Genderless Washrooms: An Evolution in Hygiene

The gender wars are always ongoing, if the papers are to be believed. Women are from Venus and men are from Mars, as the couples guide goes – and it’s not as dated a reference as you might think.

National newspaper the Guardian heads feminist debates form a large portion of its columnists, while the Daily Mail seldom lasts a day without describing the disconnect between men and women in the household.

With that in mind, it might come as a surprise that many are pushing for “universal” washrooms which don’t discriminate between genders.

The city of Ottawa in Canada, for instance, has implemented genderless washrooms in 20 per cent of schools run by the Ottawa-Carleton District School Board.

According to the board’s director of education Jennifer Adams, “Students that feel safe and comfortable in their learning environment are going to learn better.”

“All of our new builds over the last number of years have had universal washrooms, single-stall washrooms, and this is just part of that ongoing work.”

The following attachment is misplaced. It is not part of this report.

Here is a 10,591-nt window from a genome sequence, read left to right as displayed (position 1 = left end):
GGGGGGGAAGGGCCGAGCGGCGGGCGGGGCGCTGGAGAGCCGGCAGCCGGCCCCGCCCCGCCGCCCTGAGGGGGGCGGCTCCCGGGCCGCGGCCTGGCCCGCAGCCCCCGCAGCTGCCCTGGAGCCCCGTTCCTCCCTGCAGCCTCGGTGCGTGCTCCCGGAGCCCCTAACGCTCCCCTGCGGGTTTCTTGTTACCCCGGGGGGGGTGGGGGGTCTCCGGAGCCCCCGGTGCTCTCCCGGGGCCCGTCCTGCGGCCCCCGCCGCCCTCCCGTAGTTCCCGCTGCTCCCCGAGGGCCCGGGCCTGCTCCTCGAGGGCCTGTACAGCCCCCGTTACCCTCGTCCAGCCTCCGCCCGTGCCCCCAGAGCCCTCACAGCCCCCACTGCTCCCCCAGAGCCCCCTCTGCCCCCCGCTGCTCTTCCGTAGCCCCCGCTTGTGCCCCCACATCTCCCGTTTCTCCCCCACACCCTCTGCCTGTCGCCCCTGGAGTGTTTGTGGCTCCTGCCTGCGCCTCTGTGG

The move has in part heralded a new acceptance of transgender students within the community, with Amanda Knox, whose daughter is transgender, stating, “What the board is doing is likely going to save lives.”

A worthy endeavour

It’s a worthy endeavour, then, with the aim of supporting diversity and acceptance within schools. But will it affect matters of hygiene?

Men and women have been known to differ in terms of what they do and don’t find effective in terms of hygiene practice. This is partly thanks to differing views in gender roles inculcated from a young age.

Theoretically, this practical difference would become less prominent thanks to universal washrooms at a young age. It’s an interesting theory, and only time will tell if it proves accurate.

But what do you think? Would you be comfortable with universal washrooms in UK schools? Let us know – we’re always interested to hear your views on hygiene news.

Leave a Reply